Investing in change

Farmers have added new terraces to reduce erosion and improve crop quality (© Greg Benchwick/IFAD)
Farmers have added new terraces to reduce erosion and improve crop quality
© Greg Benchwick/IFAD

The project has worked with various international and national programmes and during an eight-year period, nearly 2.5 million hectares of farm land have been converted to organic, family-based vegetable gardens. New rainwater tanks with the capacity to store over 1 million cubic metres of water have been constructed, and around 1 million llamas and alpacas have benefited from better animal health and production practices, including vitamin supplements and improved holding pens.

"PROMARENA has helped renovate over 4,000 kitchens, substantially improving the living and working conditions of women, youth and children," says Pichón. "The project has also financed around 950 livestock, agriculture, handicraft and rural services business proposals with around US$2.4 million in investments, which has generated around US$10 million in income for small producers."

Some of the most notable knock-on effects from PROMARENA's environmental work have been the rise in land prices across the region and improved earnings for farmers in the project area. Land prices for project participants have increased ten-fold over the past eight years as a result of better ecological health and management, coupled with higher food prices and other macro-economic forces. While this has made it more difficult for young people to start their own farms, causing many to migrate to the cities, a richer asset base means reduced risk and better access to credit for the farmers that remain.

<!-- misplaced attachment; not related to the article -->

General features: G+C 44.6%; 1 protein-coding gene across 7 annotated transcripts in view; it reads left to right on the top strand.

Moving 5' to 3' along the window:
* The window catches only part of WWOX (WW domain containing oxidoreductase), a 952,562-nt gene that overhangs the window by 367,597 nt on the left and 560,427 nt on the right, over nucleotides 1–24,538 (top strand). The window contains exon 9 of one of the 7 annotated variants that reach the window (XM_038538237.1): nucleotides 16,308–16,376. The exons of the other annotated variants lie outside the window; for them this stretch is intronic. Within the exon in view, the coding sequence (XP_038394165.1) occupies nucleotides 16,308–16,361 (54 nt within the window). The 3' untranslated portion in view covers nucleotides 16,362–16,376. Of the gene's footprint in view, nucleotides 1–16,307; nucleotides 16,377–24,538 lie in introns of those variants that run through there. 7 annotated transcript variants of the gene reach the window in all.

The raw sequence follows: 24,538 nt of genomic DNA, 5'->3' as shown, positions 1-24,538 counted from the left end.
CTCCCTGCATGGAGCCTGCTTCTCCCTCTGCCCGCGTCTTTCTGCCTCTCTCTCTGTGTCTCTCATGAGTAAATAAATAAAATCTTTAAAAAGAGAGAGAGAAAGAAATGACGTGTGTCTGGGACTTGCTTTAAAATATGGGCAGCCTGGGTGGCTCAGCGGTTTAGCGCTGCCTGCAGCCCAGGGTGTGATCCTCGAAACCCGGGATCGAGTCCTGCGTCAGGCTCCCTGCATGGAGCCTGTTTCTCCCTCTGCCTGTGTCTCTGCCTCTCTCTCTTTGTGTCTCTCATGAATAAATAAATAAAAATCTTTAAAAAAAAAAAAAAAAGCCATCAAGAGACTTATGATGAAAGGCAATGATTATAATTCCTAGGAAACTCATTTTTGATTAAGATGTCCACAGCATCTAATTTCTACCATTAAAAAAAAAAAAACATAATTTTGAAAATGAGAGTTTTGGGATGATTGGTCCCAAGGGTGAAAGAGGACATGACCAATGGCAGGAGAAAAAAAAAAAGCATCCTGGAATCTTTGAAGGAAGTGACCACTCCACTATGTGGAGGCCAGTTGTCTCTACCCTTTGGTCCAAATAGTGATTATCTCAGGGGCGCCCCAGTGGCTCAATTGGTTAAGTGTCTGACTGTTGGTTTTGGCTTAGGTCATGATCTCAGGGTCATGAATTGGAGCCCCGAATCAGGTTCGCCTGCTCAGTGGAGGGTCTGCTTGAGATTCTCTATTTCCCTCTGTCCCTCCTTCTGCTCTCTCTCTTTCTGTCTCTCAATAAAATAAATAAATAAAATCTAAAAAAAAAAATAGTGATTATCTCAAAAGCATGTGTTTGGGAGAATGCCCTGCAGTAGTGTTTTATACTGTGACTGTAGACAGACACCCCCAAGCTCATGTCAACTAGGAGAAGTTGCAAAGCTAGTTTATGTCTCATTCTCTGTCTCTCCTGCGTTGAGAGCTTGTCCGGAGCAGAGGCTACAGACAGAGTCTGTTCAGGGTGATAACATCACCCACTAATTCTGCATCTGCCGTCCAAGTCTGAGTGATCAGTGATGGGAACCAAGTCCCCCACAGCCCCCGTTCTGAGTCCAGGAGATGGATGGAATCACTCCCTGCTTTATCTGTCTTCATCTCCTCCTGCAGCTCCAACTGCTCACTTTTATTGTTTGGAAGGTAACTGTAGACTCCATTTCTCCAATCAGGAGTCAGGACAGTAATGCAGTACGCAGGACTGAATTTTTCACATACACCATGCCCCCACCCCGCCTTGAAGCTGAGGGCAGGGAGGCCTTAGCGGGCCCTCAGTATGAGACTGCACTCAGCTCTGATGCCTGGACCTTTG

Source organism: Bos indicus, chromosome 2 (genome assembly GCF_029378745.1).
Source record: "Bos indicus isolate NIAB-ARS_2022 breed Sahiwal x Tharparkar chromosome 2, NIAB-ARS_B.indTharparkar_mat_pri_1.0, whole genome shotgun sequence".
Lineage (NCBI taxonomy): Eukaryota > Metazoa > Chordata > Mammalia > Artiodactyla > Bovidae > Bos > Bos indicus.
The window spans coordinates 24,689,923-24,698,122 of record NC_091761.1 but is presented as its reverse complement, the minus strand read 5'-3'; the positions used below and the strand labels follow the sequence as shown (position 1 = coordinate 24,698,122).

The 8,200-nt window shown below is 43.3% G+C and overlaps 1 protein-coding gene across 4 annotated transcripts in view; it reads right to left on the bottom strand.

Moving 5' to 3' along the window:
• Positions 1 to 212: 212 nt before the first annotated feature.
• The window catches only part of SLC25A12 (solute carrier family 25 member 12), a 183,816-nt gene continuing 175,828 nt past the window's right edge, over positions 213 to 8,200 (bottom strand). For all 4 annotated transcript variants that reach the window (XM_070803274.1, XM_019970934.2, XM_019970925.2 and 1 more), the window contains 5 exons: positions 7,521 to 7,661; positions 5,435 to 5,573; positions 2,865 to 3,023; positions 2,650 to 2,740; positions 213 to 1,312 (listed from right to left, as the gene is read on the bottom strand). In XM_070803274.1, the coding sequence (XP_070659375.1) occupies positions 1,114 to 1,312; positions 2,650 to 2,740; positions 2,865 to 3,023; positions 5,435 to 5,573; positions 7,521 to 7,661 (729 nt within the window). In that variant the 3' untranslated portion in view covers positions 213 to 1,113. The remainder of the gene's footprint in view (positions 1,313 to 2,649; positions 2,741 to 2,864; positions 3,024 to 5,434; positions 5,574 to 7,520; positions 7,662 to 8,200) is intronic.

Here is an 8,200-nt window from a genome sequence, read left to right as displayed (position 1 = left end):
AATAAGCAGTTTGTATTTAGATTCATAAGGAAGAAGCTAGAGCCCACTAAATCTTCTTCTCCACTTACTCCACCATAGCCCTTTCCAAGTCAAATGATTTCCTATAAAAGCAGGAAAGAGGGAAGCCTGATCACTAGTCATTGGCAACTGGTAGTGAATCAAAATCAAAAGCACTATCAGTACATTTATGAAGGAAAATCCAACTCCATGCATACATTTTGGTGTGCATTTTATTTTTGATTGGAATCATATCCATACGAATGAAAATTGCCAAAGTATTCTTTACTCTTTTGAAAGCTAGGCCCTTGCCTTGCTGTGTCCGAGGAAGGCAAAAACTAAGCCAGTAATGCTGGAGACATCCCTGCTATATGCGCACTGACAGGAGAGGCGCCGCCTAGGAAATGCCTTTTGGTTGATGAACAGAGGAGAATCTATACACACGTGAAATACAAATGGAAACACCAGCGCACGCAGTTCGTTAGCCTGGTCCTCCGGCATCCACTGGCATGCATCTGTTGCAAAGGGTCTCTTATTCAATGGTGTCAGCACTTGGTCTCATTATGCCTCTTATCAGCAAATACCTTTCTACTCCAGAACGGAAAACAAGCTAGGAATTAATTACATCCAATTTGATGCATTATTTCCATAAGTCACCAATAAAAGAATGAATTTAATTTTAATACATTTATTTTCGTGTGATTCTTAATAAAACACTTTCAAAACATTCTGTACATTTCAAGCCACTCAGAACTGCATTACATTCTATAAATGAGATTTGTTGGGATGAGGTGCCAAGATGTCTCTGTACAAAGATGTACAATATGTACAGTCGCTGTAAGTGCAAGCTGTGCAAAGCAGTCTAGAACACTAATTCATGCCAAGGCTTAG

At the beginning of the project, Quispe's land was valued at only US$200, now it's worth around US$11,000. Quispe is hoping to create a micro-business with his children, who he has been able to send to the university. "I won't sell our land. It's ours, and it's not for sale because each day we learn more about how to manage it, how to conserve what we have," he says.

Addressing extreme poverty

The government is improving natural resource management and strengthening productive infrastructure (© Greg Benchwick/IFAD)
The government is improving natural resource management and strengthening productive infrastructure
© Greg Benchwick/IFAD

Beyond the project area, however, there are still high levels of food insecurity and malnutrition across the region, and the natural ecosystems remain at risk from climate change and unsustainable farming practices. To build on the lessons learned from PROMARENA, the Bolivian government recently signed a new loan agreement with IFAD for the US$15.2 million Plan Vida-Peep Pilot Project to Strengthen the Capacity of Communities and Families Living in Extreme Poverty.

Implemented by the same government agency behind PROMARENA, the three year programme will focus on improving natural resource management and production systems and strengthening productive infrastructure, to help farmers improve their farming, make more money from their farms and protect the environment.

Written by: Greg Benchwick

Date published: January 2012